The numbers show that Canada’s population is now 33.5 million, making it the fastest growing country in the G8. The numbers also indicate that two-thirds of this growth was due to immigration, and that growth has taken place throughout the country.
The Canadian census takes place every five years and is conducted by Statistics Canada to provide a snapshot of the demographics of the country. The results of the census help to properly allocate resources and make relevant policy.
While the census numbers confirm that Canada’s western provinces are seeing the most growth, with the population west on Ontario for the first time exceeding the population east on Ontario, growth was seen in Quebec, the maritime provinces, and Newfoundland and Labrador.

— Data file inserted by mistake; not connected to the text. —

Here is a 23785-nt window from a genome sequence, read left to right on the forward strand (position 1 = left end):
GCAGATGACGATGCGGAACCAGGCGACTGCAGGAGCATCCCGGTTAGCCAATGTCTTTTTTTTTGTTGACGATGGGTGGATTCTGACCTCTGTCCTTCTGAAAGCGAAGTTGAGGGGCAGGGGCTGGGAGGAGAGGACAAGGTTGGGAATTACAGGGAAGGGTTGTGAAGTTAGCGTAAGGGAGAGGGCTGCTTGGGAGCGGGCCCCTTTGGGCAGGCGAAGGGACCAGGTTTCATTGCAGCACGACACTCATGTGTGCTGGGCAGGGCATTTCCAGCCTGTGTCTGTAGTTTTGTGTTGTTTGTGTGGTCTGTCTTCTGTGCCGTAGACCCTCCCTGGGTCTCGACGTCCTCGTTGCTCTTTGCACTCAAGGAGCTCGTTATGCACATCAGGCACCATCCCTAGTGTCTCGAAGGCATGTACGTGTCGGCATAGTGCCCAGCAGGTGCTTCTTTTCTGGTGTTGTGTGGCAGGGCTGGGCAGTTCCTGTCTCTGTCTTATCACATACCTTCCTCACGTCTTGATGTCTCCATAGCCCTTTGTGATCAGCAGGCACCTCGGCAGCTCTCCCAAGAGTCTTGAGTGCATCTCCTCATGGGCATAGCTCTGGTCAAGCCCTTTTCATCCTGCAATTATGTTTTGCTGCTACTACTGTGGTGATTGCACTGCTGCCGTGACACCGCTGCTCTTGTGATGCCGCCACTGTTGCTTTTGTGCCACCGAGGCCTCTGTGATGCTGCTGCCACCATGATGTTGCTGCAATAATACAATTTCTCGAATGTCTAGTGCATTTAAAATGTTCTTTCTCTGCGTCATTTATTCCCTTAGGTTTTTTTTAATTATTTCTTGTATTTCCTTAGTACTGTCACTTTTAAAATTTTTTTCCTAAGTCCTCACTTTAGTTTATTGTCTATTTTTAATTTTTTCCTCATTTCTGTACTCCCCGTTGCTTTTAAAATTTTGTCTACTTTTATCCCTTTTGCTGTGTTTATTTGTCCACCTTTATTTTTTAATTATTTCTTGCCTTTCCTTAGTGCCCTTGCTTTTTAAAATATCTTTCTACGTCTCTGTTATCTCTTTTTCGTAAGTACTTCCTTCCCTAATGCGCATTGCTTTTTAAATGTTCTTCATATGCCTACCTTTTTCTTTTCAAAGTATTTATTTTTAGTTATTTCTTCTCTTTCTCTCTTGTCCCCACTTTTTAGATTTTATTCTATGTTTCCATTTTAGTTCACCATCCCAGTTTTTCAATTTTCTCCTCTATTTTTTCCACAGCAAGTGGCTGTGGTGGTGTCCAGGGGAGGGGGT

The population growth rate for the last five years was 5.9 percent, exceeding the 5.4 percent growth rate shown in the last census for 2001-2006. Some provinces had a substantially higher growth rate than the country as a whole, such as Saskatchewan, with a current growth rate of 6.7 percent. Saskatchewan’s rise is attributed to its robust energy-driven economy mimicking what has been happening in Alberta.
Projections on the part of Statistics Canada as part of the census indicate that Canada’s growth rate could be almost totally driven by immigration within the next 50 years.